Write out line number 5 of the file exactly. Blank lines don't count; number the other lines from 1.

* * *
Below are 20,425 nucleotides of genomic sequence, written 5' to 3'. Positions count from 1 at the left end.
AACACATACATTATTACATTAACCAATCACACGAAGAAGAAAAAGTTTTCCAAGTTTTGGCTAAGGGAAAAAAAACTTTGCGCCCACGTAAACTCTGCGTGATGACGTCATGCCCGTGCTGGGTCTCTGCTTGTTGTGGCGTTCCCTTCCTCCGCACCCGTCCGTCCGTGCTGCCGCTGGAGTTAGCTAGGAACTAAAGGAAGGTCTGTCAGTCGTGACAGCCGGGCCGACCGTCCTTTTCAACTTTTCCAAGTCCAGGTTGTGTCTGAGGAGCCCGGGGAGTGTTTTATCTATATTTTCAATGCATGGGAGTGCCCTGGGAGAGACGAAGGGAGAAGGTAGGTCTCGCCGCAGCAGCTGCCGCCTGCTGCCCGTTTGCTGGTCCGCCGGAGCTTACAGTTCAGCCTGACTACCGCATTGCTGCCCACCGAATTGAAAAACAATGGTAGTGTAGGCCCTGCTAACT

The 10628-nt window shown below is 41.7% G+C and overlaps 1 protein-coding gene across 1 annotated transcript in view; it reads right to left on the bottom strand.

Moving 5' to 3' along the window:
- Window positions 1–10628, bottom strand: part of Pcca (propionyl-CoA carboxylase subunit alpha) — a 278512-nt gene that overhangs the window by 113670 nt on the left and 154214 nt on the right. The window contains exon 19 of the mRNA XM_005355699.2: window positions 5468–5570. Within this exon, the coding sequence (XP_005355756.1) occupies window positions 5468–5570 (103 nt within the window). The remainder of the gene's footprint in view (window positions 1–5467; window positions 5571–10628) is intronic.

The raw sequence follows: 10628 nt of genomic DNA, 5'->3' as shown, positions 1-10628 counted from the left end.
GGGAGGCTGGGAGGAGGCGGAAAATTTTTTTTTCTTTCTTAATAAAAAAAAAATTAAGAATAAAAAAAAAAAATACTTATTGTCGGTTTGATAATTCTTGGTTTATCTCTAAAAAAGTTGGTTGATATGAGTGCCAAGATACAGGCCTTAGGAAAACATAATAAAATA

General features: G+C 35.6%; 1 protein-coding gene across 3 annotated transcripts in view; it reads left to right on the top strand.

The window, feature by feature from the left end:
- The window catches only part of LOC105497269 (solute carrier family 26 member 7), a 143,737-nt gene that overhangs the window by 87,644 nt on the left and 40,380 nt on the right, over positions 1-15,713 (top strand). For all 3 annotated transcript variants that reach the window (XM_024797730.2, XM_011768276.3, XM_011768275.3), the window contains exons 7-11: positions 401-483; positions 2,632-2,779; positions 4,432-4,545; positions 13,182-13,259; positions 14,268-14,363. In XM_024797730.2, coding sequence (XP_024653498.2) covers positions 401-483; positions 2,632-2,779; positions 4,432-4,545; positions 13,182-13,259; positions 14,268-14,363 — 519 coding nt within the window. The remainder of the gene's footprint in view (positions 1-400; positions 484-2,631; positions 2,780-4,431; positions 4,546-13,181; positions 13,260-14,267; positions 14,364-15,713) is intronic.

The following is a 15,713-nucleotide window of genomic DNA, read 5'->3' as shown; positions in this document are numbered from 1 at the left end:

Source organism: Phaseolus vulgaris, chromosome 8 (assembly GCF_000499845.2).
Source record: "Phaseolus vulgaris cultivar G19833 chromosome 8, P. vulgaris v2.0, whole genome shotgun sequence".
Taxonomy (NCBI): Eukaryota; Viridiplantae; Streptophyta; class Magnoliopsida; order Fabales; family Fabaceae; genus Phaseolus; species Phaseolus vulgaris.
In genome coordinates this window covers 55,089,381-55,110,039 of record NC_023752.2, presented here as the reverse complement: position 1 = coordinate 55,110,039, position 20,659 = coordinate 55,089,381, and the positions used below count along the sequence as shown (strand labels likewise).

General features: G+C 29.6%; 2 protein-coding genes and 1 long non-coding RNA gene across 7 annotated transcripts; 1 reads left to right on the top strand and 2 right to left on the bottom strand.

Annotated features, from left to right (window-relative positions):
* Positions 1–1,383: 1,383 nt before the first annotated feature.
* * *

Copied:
- Window positions 1–10628, bottom strand: part of Pcca (propionyl-CoA carboxylase subunit alpha) — a 278512-nt gene that overhangs the window by 113670 nt on the left and 154214 nt on the right. The window contains exon 19 of the mRNA XM_005355699.2: window positions 5468–5570. Within this exon, the coding sequence (XP_005355756.1) occupies window positions 5468–5570 (103 nt within the window). The remainder of the gene's footprint in view (window positions 1–5467; window positions 5571–10628) is intronic.